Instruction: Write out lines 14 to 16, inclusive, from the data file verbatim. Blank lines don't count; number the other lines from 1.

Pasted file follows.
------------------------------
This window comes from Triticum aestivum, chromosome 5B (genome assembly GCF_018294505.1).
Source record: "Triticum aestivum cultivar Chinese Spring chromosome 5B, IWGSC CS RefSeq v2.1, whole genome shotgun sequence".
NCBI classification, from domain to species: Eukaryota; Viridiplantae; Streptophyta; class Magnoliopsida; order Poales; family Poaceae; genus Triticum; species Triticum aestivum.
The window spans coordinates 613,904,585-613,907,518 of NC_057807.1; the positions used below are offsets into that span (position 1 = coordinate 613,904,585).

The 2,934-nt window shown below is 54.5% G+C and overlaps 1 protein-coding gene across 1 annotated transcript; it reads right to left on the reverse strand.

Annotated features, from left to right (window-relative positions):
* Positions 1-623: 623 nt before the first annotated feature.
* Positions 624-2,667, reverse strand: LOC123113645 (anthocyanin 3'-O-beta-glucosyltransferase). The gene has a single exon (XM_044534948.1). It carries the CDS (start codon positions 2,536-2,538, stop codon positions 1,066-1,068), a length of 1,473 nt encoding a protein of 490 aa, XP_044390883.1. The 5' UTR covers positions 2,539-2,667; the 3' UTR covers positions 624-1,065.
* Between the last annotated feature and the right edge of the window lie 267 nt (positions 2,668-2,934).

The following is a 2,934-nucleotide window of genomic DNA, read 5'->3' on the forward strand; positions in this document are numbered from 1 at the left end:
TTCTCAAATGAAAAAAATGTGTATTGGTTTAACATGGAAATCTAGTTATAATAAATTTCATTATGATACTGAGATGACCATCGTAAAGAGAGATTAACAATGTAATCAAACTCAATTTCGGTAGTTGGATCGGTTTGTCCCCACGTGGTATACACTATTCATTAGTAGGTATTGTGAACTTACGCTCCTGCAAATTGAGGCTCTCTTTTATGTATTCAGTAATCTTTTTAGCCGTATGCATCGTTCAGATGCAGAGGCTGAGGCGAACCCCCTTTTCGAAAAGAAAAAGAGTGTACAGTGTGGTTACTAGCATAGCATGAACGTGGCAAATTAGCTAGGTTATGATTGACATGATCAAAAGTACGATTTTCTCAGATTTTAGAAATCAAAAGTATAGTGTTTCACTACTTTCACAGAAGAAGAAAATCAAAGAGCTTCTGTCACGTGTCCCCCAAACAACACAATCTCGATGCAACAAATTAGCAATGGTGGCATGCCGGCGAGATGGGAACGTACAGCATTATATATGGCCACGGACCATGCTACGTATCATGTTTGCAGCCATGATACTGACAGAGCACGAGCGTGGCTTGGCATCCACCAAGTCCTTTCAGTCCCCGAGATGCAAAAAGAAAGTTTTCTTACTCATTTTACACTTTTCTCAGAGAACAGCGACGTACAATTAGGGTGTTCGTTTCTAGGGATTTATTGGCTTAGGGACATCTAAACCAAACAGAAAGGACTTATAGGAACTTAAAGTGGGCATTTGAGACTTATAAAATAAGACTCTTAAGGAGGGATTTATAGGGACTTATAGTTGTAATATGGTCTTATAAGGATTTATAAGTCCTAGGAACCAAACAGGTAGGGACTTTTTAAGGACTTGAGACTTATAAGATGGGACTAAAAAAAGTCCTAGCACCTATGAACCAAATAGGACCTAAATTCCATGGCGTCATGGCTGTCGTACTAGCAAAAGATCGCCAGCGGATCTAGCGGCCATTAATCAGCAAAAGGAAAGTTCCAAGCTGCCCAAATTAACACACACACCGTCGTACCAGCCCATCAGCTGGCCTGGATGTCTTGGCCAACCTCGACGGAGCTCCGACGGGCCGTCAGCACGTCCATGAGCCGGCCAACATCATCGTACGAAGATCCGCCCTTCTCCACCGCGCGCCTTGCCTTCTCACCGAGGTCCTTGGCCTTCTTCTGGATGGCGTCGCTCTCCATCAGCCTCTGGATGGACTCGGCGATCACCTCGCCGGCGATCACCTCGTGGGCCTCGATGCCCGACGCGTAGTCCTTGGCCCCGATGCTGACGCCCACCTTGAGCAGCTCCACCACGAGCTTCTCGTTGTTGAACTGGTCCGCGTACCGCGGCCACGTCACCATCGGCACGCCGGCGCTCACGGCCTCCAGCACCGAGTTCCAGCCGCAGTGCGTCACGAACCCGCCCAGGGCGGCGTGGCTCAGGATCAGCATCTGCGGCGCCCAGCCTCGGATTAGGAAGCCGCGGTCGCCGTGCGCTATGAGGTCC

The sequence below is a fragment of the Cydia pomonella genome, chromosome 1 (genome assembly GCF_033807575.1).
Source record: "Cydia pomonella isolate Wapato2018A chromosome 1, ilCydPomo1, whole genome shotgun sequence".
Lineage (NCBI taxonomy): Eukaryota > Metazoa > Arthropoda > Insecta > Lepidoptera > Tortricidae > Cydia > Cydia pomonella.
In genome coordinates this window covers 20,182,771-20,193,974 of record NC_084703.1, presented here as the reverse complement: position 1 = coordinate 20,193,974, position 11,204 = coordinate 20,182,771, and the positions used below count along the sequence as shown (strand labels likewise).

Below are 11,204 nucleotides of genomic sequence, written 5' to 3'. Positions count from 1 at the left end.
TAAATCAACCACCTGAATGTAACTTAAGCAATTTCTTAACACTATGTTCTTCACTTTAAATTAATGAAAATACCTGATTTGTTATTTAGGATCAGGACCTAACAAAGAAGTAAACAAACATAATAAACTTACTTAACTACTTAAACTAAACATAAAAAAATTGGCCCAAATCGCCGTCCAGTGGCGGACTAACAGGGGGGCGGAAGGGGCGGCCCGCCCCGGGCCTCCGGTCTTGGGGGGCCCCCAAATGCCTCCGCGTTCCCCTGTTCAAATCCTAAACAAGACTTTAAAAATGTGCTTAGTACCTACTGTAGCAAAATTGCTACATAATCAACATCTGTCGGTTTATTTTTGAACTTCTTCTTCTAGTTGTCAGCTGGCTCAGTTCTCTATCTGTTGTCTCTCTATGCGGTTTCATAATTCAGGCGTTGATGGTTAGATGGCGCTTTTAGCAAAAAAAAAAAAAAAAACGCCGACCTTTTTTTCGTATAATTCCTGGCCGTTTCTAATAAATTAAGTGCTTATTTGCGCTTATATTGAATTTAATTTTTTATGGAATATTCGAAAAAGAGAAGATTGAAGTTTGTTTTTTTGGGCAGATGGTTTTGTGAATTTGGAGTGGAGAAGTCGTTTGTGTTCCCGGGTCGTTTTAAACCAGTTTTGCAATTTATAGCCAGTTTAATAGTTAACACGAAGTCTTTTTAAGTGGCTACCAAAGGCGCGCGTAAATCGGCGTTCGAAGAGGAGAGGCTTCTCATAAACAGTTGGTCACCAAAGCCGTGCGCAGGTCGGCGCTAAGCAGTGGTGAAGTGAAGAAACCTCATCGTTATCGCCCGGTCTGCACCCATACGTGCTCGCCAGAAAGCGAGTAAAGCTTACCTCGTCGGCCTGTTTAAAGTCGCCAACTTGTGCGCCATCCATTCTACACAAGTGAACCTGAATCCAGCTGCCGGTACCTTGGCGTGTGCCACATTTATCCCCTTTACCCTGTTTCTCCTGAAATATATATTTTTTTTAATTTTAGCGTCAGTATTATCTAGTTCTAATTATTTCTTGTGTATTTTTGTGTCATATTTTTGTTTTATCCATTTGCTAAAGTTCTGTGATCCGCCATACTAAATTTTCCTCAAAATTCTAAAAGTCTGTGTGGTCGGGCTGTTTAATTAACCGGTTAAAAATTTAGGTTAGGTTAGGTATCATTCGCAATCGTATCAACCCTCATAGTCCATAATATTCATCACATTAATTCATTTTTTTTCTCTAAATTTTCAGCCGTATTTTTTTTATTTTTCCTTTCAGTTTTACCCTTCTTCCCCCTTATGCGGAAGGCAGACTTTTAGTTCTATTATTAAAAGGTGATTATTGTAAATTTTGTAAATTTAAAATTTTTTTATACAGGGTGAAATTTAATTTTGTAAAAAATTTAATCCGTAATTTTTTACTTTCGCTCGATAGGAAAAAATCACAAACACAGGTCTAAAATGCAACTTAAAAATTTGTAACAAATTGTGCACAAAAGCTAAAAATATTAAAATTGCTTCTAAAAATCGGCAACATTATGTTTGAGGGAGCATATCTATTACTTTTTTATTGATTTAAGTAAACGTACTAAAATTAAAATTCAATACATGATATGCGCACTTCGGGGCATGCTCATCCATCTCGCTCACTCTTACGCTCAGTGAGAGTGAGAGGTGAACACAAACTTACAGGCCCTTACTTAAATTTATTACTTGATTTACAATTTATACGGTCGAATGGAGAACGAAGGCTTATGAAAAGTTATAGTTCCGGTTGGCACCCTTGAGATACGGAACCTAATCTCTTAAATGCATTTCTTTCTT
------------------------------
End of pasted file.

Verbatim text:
Lineage (NCBI taxonomy): Eukaryota > Metazoa > Arthropoda > Insecta > Lepidoptera > Tortricidae > Cydia > Cydia pomonella.
In genome coordinates this window covers 20,182,771-20,193,974 of record NC_084703.1, presented here as the reverse complement: position 1 = coordinate 20,193,974, position 11,204 = coordinate 20,182,771, and the positions used below count along the sequence as shown (strand labels likewise).

Below are 11,204 nucleotides of genomic sequence, written 5' to 3'. Positions count from 1 at the left end.